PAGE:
All protocols were performed per American Physiological Society guidelines and were reviewed and approved by the Institutional Animal Care and Use Committees at Columbia University and at Changhai Hospital. Six adult male mongrel dogs (22–25 kg, Chestnut Ridge Kennels) were induced with thiopental (17 mg/kg, IV) and intubated. Dogs were mechanically ventilated and anesthesia was maintained with inhaled isoflurane (1.5– 3.0%). Under sterile techniques percutaneous radiofrequency ablation was performed to induce complete heart block and an electronic pacemaker (Discovery II, Guidant) was implanted with the pacing lead in the right ventricular apex and programmed at a demand rate of 35 bpm. A thoracotomy was performed through the right 4th intercostal space, the sinoatrial node identified visually and excised, and the resulting right atrial defect closed with nonabsorbable sutures.
Individual SAN cells were isolated by enzymatic digestion, as follows. The node was sectioned into 2 × 2-mm pieces and incubated 30 min at 37°C in oxygenated calcium-free Tyrode’s solution with (in U/ml): 400 collagenase (Worthington), 0.6 protease (Sigma), and 4.6 elastase (Worthington). The solution was replaced by a high K+ solution(in mM: L-glutamic acid 70, KOH 80, KCl 20, β-OH-butyric acid sodium salt 10, KH2PO4 10, HEPES-KOH 10, taurine 10, albumin 1 mg/ml, pH 7.4) and triturated 3 min to dissociate cells mechanically. The first fraction of SAN cells was isolated from the supernatant.
Enzymatic mechanical dissociation was performed two more times and all SAN fractions were filtered through a nylon mesh under centrifugation. Calcium concentration was equilibrated step-wise to 0.8 mM in Tyrode’s solution. SAN cells then were concentrated and suspended in a final volume of 1.5 ml (0.5 ml for patch clamp study, 1.0 ml for implantation). A subset was studied via trypan blue exclusion.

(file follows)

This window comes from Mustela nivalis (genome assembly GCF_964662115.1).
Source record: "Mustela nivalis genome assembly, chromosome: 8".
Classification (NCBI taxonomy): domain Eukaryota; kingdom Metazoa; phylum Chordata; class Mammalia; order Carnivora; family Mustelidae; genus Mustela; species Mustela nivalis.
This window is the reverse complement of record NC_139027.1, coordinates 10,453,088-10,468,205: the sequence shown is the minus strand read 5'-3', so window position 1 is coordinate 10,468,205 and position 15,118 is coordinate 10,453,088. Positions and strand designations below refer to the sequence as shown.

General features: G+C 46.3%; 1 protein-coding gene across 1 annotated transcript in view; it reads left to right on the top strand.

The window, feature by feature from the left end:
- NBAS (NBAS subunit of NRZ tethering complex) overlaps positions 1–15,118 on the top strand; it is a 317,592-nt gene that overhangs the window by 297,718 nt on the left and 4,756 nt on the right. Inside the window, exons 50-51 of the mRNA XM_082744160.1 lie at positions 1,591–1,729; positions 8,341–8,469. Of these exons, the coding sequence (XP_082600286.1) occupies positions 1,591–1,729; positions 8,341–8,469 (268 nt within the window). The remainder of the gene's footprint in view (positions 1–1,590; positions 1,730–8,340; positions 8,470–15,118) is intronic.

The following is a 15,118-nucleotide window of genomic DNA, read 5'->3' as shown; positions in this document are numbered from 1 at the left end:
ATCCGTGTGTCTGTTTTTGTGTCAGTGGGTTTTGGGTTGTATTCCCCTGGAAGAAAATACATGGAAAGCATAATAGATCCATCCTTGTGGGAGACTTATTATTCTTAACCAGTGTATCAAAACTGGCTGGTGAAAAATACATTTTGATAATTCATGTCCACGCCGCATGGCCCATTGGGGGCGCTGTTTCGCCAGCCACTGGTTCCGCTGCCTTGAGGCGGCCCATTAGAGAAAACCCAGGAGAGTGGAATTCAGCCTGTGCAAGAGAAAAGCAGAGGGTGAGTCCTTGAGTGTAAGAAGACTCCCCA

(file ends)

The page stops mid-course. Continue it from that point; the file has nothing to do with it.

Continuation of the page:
The SAN cell isolation procedure invariably damages some cells and the yield of healthy cells can vary markedly from animal to animal. Further, multiple cellular morphologies are reported to exist in both rabbit and canine SAN (9,28) and some of these, such as so-called spider cells, can be difficult to distinguish from clusters of two or more spindle cells. Thus, to ensure the highest integrity of the single cell electrophysiological data, only spontaneously beating, clearly single, spindle-shaped cells were selected for biophysical study. Given the difficulty of definitively identifying the number of cells within clusters, we did not attempt to quantify what fraction of all cells met our selection criteria, but we estimate from separate experiments that more than 50% of the canine SAN cells are spindle shaped.
SAN cells (3–5 × 105) were injected into the right ventricle (RV) subepicardial free wall. Six-lead electrocardiography (ECG) complexes were recorded during pacing from the injection site at the time of cell administration. These provided a basis for pace-mapping comparison with the ECG complexes recorded following recovery from surgery. The dogs were then followed via Holter monitoring over a 2-week period as well as by serial ECG recording. Function also was assessed by overdrive suppression and an IV epinephrine challenge at 14 days posttransplant, after which the experiment was terminated and the RV was examined for SAN cells.